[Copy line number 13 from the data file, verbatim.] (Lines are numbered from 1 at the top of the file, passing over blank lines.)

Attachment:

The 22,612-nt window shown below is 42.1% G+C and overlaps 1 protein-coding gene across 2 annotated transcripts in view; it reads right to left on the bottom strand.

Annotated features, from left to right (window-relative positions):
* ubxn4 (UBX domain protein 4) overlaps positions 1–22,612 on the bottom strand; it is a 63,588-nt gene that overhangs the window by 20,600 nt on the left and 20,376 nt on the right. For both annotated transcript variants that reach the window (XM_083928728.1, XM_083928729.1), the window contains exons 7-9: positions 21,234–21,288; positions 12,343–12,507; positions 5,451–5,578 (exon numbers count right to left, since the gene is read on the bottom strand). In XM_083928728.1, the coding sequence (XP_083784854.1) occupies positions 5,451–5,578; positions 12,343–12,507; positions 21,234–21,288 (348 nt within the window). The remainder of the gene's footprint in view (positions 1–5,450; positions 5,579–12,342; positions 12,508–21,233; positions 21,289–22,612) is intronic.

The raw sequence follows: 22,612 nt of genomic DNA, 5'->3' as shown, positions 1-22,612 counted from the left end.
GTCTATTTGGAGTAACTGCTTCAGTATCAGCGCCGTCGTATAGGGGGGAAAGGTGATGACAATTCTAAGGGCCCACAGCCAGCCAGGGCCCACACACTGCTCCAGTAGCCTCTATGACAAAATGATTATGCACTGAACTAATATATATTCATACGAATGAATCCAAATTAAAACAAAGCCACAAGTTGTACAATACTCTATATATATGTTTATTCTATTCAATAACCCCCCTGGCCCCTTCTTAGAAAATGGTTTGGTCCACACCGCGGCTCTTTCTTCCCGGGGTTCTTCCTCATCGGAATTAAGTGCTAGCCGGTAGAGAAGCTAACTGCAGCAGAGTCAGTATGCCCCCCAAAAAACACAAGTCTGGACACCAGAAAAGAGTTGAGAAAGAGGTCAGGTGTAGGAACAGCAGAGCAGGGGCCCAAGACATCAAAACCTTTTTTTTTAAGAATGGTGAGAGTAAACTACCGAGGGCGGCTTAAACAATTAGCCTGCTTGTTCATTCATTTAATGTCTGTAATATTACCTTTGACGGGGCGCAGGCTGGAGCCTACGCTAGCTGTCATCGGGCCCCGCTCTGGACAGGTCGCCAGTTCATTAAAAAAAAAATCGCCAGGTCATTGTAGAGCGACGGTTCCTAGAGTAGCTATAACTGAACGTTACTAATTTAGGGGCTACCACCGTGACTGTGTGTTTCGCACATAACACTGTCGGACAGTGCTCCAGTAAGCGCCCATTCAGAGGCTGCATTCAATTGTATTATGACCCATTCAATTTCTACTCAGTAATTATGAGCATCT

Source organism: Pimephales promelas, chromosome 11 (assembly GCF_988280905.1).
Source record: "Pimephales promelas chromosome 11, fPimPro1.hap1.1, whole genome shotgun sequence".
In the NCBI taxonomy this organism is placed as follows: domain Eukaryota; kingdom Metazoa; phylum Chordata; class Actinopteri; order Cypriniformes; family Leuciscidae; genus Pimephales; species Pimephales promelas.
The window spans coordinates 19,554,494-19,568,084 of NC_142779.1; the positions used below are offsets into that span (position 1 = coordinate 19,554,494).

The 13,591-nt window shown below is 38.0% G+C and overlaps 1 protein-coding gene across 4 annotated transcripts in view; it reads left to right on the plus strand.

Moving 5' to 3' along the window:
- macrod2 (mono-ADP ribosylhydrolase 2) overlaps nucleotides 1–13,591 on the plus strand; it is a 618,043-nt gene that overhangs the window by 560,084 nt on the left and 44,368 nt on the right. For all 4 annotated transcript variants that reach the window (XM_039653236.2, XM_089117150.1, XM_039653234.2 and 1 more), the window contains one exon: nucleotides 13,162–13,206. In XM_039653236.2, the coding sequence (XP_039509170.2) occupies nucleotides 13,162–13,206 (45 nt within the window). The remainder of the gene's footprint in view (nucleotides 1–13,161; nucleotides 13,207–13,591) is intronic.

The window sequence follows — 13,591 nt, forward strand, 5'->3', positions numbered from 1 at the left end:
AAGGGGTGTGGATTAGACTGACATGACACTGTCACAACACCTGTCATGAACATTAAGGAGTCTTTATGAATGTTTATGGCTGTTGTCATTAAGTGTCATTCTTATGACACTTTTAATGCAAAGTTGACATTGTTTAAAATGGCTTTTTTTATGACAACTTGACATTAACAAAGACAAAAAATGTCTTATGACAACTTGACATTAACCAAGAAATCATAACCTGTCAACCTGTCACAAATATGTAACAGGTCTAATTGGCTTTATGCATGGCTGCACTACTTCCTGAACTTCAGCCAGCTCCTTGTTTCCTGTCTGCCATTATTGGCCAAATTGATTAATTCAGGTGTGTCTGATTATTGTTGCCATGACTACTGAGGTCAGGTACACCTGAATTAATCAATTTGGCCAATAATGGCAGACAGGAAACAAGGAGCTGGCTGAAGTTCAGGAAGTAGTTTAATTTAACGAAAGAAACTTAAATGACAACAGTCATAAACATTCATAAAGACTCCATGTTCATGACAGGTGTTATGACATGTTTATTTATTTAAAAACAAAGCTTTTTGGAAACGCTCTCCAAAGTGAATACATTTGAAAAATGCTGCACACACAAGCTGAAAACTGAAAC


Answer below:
The window sequence follows — 13,591 nt, forward strand, 5'->3', positions numbered from 1 at the left end: